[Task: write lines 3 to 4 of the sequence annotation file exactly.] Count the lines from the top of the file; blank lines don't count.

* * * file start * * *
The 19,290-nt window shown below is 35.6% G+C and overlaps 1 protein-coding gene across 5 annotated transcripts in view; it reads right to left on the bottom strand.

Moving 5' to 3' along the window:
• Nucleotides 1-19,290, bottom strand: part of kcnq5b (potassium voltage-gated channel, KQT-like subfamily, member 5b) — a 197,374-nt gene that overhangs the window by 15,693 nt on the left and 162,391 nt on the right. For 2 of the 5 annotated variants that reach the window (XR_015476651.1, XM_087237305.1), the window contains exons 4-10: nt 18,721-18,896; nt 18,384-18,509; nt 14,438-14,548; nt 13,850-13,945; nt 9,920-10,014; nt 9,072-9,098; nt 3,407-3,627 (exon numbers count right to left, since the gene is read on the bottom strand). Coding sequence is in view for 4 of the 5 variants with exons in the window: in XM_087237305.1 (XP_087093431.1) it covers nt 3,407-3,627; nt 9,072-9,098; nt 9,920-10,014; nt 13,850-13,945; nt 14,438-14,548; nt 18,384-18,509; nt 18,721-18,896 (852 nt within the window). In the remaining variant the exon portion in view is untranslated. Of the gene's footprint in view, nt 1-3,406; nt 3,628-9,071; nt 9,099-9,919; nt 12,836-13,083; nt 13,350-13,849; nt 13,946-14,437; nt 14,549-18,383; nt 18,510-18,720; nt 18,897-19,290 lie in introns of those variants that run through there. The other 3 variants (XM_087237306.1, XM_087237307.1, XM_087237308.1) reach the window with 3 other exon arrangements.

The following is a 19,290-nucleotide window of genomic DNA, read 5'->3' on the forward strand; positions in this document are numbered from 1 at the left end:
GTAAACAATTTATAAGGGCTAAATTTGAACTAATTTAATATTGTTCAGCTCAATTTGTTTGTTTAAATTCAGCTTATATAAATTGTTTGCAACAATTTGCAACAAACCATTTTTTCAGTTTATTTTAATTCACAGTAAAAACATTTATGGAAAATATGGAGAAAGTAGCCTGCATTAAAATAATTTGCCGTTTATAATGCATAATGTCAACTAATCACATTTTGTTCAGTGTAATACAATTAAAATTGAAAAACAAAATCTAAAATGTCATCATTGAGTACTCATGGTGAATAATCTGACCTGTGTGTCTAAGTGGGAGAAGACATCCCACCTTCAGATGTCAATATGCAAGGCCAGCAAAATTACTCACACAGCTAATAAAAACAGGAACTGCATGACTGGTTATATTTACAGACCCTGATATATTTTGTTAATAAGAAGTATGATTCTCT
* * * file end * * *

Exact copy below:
• Nucleotides 1-19,290, bottom strand: part of kcnq5b (potassium voltage-gated channel, KQT-like subfamily, member 5b) — a 197,374-nt gene that overhangs the window by 15,693 nt on the left and 162,391 nt on the right. For 2 of the 5 annotated variants that reach the window (XR_015476651.1, XM_087237305.1), the window contains exons 4-10: nt 18,721-18,896; nt 18,384-18,509; nt 14,438-14,548; nt 13,850-13,945; nt 9,920-10,014; nt 9,072-9,098; nt 3,407-3,627 (exon numbers count right to left, since the gene is read on the bottom strand). Coding sequence is in view for 4 of the 5 variants with exons in the window: in XM_087237305.1 (XP_087093431.1) it covers nt 3,407-3,627; nt 9,072-9,098; nt 9,920-10,014; nt 13,850-13,945; nt 14,438-14,548; nt 18,384-18,509; nt 18,721-18,896 (852 nt within the window). In the remaining variant the exon portion in view is untranslated. Of the gene's footprint in view, nt 1-3,406; nt 3,628-9,071; nt 9,099-9,919; nt 12,836-13,083; nt 13,350-13,849; nt 13,946-14,437; nt 14,549-18,383; nt 18,510-18,720; nt 18,897-19,290 lie in introns of those variants that run through there. The other 3 variants (XM_087237306.1, XM_087237307.1, XM_087237308.1) reach the window with 3 other exon arrangements.

The following is a 19,290-nucleotide window of genomic DNA, read 5'->3' on the forward strand; positions in this document are numbered from 1 at the left end: